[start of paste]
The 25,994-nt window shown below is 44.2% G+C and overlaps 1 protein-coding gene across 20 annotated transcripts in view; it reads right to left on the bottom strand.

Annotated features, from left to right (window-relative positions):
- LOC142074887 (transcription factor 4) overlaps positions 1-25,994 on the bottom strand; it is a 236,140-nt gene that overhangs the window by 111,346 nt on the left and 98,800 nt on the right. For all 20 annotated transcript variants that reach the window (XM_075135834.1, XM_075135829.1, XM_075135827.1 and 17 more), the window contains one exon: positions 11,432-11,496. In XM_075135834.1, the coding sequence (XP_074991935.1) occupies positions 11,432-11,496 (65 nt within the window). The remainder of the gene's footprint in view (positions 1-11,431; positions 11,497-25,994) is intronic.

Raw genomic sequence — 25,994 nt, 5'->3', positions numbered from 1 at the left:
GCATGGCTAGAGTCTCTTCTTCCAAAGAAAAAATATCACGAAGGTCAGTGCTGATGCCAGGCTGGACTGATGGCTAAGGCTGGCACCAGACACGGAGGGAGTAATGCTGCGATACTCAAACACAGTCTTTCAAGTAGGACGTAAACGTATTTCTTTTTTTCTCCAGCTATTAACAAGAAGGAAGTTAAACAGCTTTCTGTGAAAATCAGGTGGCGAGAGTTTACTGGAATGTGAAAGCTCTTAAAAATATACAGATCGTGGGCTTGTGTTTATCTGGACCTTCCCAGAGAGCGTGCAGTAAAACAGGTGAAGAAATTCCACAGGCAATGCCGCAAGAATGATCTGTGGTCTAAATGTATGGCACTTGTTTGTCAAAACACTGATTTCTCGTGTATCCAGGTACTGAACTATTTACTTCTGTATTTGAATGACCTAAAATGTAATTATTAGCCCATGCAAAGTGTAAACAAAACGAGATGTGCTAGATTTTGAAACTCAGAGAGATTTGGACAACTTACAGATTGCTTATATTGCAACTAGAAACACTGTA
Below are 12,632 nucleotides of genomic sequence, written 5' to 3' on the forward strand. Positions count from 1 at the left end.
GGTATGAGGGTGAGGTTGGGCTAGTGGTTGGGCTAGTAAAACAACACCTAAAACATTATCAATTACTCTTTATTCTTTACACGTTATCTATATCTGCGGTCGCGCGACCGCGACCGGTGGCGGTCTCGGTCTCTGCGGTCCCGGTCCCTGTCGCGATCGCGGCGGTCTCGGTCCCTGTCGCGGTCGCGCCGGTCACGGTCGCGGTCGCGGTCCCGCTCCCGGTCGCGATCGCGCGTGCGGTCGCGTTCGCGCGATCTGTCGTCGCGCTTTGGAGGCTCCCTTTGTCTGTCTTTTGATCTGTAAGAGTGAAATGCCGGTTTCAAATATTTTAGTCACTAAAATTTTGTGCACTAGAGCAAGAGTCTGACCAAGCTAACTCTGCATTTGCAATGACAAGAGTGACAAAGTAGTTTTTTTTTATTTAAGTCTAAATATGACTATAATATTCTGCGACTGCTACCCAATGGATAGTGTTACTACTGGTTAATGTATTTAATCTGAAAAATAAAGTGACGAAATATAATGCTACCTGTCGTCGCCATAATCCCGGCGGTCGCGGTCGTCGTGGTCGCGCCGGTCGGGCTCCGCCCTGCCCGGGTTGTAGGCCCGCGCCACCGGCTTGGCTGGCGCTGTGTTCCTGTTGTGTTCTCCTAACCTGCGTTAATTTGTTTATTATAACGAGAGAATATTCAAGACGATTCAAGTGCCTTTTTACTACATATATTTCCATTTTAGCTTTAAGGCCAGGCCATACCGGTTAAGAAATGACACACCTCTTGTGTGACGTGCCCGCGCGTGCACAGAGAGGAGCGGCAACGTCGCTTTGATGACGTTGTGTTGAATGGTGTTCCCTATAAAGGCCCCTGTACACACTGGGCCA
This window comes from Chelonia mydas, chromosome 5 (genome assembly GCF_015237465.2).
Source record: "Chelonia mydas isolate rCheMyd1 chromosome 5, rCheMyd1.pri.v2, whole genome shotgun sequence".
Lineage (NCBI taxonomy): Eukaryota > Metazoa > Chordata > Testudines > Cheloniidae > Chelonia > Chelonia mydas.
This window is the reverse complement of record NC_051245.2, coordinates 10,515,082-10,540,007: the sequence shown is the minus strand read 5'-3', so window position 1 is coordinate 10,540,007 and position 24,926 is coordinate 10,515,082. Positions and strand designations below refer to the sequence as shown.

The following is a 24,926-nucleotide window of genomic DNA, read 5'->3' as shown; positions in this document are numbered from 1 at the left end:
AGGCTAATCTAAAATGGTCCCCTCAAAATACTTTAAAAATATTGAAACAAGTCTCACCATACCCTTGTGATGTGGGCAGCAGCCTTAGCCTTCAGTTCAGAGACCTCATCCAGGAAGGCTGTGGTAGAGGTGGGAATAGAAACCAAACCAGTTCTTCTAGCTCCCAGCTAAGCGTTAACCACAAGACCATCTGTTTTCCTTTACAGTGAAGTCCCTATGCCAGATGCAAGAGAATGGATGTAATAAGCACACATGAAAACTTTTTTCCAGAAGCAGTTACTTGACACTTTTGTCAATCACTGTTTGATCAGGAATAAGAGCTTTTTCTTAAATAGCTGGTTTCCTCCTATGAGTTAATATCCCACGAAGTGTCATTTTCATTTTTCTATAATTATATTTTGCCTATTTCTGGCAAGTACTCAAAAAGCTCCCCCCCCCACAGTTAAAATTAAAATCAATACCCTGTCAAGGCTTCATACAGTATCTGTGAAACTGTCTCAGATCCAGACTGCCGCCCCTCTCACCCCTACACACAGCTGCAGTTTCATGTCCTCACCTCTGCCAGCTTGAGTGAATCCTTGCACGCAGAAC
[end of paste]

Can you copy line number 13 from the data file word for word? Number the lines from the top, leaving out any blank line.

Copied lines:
AGGCTAATCTAAAATGGTCCCCTCAAAATACTTTAAAAATATTGAAACAAGTCTCACCATACCCTTGTGATGTGGGCAGCAGCCTTAGCCTTCAGTTCAGAGACCTCATCCAGGAAGGCTGTGGTAGAGGTGGGAATAGAAACCAAACCAGTTCTTCTAGCTCCCAGCTAAGCGTTAACCACAAGACCATCTGTTTTCCTTTACAGTGAAGTCCCTATGCCAGATGCAAGAGAATGGATGTAATAAGCACACATGAAAACTTTTTTCCAGAAGCAGTTACTTGACACTTTTGTCAATCACTGTTTGATCAGGAATAAGAGCTTTTTCTTAAATAGCTGGTTTCCTCCTATGAGTTAATATCCCACGAAGTGTCATTTTCATTTTTCTATAATTATATTTTGCCTATTTCTGGCAAGTACTCAAAAAGCTCCCCCCCCCACAGTTAAAATTAAAATCAATACCCTGTCAAGGCTTCATACAGTATCTGTGAAACTGTCTCAGATCCAGACTGCCGCCCCTCTCACCCCTACACACAGCTGCAGTTTCATGTCCTCACCTCTGCCAGCTTGAGTGAATCCTTGCACGCAGAAC